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US slowdown hits Ericsson's quarter

Revenue up 13% but profits down by the same amount, with China and OSS/BSS solutions driving growth


Published: 27 October, 2014


Ericsson' third quarter revenues came in above expectations, but were overshadowed by concerns about its performance in north America, which has been its powerhouse region since it acquired the bulk of Nortel Networks in 2009.

Once a difficult market for Ericsson, the company changed that situation around when it acquired much of Nortel out of bankruptcy and laid the foundations of a strong US presence, fortified by big wins in the early LTE roll-outs at Verizon and AT&T. North America is now the company's largest region by revenue.

Overall, Ericsson's net income fell by 13% year-on-year to SKr2.65bn ($365m), hit by higher R&D expenses and the impact of currency hedge contracts. However, total sales were up 8.7% on the year-ago quarter, reaching SKr 57.6bn ($7.94bn), and one of the most important metrics, gross margin, held steady, rising from 32% to 35.2%, in line with analyst forecasts.

In the Networks unit, sales were up 13%. As in Q214, and at Nokia Networks, this was helped by a shift in carrier spending from upgrades, modernizations and coverage extension, to high capacity mobile broadband contracts, which are more lucrative and profitable in general. Ericsson saw its best mobile broadband growth in the Middle East, China and India rather than its traditional European and US territories.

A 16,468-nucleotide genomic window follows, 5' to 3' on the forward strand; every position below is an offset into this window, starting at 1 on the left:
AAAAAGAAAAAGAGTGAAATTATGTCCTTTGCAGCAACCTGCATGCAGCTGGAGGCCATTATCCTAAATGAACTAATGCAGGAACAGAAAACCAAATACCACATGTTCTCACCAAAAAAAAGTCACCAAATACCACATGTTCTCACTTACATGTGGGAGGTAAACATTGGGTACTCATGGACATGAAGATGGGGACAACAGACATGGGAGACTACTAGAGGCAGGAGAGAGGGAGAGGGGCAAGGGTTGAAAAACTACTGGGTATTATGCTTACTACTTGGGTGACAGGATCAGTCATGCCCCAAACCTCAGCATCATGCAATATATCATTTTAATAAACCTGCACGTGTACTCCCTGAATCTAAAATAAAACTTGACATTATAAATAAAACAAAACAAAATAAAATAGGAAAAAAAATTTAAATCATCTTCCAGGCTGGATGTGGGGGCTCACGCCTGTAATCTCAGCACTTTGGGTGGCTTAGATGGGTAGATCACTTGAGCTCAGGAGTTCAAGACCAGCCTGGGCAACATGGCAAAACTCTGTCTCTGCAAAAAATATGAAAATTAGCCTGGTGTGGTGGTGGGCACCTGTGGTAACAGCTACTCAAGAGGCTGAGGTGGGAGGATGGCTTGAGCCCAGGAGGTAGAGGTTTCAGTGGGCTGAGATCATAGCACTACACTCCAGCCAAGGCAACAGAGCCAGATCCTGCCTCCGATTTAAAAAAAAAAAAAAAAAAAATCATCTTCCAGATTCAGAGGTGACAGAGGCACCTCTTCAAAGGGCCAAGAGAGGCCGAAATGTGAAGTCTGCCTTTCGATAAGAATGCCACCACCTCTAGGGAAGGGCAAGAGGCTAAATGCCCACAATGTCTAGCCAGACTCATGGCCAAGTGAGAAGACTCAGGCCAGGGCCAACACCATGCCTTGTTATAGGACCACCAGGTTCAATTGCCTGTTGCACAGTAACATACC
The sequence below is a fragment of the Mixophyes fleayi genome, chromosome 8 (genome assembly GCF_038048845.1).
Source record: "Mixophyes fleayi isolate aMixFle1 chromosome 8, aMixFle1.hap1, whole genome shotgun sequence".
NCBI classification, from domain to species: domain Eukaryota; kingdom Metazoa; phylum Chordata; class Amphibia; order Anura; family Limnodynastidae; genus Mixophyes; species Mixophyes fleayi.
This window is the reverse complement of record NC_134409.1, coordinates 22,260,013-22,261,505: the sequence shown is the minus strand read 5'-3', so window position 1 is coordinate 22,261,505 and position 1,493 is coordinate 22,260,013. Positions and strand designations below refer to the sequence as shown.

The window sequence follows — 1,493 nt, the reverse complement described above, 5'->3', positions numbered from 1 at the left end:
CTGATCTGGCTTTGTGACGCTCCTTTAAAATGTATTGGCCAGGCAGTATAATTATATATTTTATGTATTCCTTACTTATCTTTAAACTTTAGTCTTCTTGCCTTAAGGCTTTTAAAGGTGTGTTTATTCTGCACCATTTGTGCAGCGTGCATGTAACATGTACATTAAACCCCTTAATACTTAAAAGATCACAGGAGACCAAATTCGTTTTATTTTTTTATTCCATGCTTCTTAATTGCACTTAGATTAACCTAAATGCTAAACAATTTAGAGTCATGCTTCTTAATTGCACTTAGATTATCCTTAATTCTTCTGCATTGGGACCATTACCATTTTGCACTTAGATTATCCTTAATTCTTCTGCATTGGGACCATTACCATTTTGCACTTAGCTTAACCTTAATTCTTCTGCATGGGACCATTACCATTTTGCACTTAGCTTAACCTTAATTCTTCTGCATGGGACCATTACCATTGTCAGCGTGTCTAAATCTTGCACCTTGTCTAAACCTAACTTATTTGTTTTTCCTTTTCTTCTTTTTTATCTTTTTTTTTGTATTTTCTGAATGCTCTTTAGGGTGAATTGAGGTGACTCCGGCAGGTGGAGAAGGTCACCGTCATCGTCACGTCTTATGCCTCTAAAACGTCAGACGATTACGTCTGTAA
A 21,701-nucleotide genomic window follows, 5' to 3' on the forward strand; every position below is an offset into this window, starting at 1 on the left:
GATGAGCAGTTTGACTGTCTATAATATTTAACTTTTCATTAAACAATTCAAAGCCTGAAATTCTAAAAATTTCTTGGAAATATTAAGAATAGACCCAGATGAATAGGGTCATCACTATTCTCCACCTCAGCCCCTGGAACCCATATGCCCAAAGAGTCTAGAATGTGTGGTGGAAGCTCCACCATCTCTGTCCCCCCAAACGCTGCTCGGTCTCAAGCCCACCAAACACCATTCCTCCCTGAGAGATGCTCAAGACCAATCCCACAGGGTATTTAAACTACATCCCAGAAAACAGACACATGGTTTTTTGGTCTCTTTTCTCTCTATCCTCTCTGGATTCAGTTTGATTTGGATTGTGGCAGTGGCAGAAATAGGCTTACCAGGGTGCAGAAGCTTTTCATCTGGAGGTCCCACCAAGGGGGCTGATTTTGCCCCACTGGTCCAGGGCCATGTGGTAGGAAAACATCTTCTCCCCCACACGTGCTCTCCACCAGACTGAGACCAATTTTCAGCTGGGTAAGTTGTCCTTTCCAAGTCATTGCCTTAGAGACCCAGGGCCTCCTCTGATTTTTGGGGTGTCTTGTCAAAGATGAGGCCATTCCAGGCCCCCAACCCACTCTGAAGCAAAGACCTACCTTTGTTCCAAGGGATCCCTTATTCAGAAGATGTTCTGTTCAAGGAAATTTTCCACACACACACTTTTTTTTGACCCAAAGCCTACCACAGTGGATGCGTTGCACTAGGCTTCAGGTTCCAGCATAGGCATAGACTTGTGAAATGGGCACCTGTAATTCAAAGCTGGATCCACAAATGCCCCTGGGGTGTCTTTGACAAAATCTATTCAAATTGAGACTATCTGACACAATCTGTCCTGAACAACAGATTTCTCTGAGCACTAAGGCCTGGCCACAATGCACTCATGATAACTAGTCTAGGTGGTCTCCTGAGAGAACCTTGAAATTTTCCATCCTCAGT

Sales in north America fell by 3% year-on-year and 8% compared to Q214. In contrast to more emerging markets and newer LTE deployers, the north American carriers are cutting back on network quality and capacity projects, said Ericsson, and focusing on "cashflow optimization". It added that the change in operator spending patterns in the region made it hard to forecast near term sales. "I think that is the main uncertainty for Q4," CFO Jan Frykhammar said on the earnings call.

CEO Hans Vestberg commented: "But we're not seeing any change in the underlying market demand in the US. Demand for new smartphones remains high." However, investors were concerned that Nokia had reported a 53% leap in north American revenues, admittedly from a far lower base, especially in LTE, where the Finnish firm only recently secured major contracts, notably with T-Mobile and Sprint (Ericsson is also a Sprint supplier).

In north America and globally, the strongest area of growth was support solutions, particularly OSS/BSS, in which Ericsson has made important investments and acquisitions in the past couple of years - most recently Metratech. Support solutions rose by 30% year-on-year in revenue terms, while global services, including outsourcing, were up just 2%.

"The trend is clear: Ericsson's biggest customers in North America and Japan have largely completed their large roll-out programs of LTE, and revenues are to an increasing level coming from other markets, among them Middle East and China," Bengt Nordstrom, CEO of telecoms consultancy Northstream, told Reuters. "It will be increasingly important to grow market share in China which by far will be the biggest LTE market for the coming three to four years." Sales in north east Asia were up 16% year-on-year, boosted by China and Taiwan but offset by lower spending in Japan and South Korea.

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